I have worked with Robert, twice. Both times as a producer of music videos ("clips"), one for the British band New Order ("Run") and the other for the poet/singer Patti Smith ("Summer Cannibals").

Years before meeting Robert I had been in his house on New York 's Bleecker Street to visit the artist Terry Fox who was living there amongst cardboard boxes filled with Robert's photographs. This was in 1976/7. The house was also a home to some homeless men (perhaps women as well, but I don't recall seeing any). Robert is like that: he has great compassion for his fellow man, and he's willing to live his belief.

I had been familiar with Robert's photographs, especially his quietly epic book "The Americans", as well as his legendary beat film "Pull My Daisy". One day in 1987(?) I knocked on Robert's door to see if he might consider directing a music video for New Order. Of course he did not know the band, and I did not even expect him to like the music. This did not concern me. What I could offer Robert was a small budget and the freedom to do as he pleased. The last thing I wanted was for Robert to even attempt to make a "music video" as defined by the music industry. It took some time before Robert agreed to make the video, and I fondly recall his relating that his positive answer came while taking a shower!

Unlike other people in my position – professionally referred to as "video commissioners" - I did not require a written proposal. In fact I had no idea what Robert would do.

To begin we bought a new video camera (at that time the new standard was Hi8), and we flew out to Southern California where New Order was performing. The first stage of the production was at the concert. Robert disappeared. I did not see him again until after the show.

Perhaps it was the following morning that I had arranged for

Robert to take individual portraits (photographs) of the band. It really could have been any morning - they were young (me too!), and it was rock and roll. None of the band enjoyed the early rendezvous (note the singer Bernard Sumner's portrait made in the hotel's underground car park - he best represents the early hour after a night on tour…). That was stage two.

Stage three was in New York . Willia ms burg , to be precise. A scenario had been developing in Robert's mind, perhaps influenced or confirmed by the trip to meet the band. We assembled a cast of the actor David Warrilow and a young girl.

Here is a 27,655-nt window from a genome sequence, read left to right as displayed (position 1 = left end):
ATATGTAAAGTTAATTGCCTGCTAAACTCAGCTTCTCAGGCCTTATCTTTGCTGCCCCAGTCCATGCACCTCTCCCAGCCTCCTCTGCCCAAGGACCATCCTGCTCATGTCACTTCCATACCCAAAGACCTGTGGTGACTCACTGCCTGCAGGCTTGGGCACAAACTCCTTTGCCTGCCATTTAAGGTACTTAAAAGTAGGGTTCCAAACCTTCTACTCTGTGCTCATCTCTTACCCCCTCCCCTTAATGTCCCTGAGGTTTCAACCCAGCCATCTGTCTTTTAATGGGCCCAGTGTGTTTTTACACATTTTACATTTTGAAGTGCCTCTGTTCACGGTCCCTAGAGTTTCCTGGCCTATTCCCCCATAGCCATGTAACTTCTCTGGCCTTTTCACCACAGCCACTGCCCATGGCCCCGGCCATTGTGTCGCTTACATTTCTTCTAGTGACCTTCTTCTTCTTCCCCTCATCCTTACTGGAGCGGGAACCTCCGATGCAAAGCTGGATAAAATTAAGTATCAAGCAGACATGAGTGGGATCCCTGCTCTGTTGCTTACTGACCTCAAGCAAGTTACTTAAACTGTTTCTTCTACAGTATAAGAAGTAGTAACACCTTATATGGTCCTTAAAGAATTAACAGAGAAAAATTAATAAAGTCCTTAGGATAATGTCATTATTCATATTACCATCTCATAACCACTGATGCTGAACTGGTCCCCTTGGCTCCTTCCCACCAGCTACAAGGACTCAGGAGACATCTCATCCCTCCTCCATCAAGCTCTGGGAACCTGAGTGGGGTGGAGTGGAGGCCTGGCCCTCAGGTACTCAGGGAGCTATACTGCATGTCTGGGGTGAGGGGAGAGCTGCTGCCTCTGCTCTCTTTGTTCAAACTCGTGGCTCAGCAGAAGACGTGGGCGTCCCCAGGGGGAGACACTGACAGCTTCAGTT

Warrilow had been a member of the theater group Mabou Mines, and I might excitedly note that he was also a revered actor of the plays of Samuel Beckett. Beckett even wrote a play for Mr. Warrilow. The young girl was the daughter of a friend of Robert's, Tony Noguera, a Brazilian percussionist. To give a twist in texture to the video, we decided to shoot this sequence on 35mm film. It would differentiate it from the video footage of the concert.

The result of the video for "Run" was constructed in the edit with Laura Israel (this began a special and continuing relationship between Laura and Robert who work together on all moving image projects that Robert makes). There was no script for Laura to follow, and no "sync" performance of the band to the song. So it was the material itself that had to be "read". I learned so much from this experience.

What is the video in the end? The band's performance is embedded within the performances of Mr. Warrilow and the young girl. What have they to do with one another? Nothing. And Everything. For me the video is a dance – the movement of the musicians separated from the music itself, "observed", and played against the movement of the young girl playing her drum, twirling, dancing.

In between is the older man - so "of" his moment. He finds his place: a chair and a table. Approaches and takes his seat. It is not a restaurant, but rather the parking lot of a disused service station (gas station for cars). There are no other tables.

The man sits. He reflects. Something comes to mind that makes him laugh. He catches hi ms elf and looks directly in to the camera, at us, then returns to his little place. He notices the plant and checks to see if it has water. He rubs his fingers together to feel for the level of moisture. Only then is his proximity to the girl revealed. She is nearby, in the street. They never meet. She never even notices him, but he does her. He sees everything, in a sense. And, in a sense, he is Robert Frank.

Frank can only be of his time - the moment Walter Benjamin spoke of that, as soon as it is recognized, is past. History. Robert is history in the truest sense. We walk in his shoes. That's it: Robert walks his camera, which is why the work is so grounded. And the work begins with the walk, not before. There does not appear to be any plan that he is after.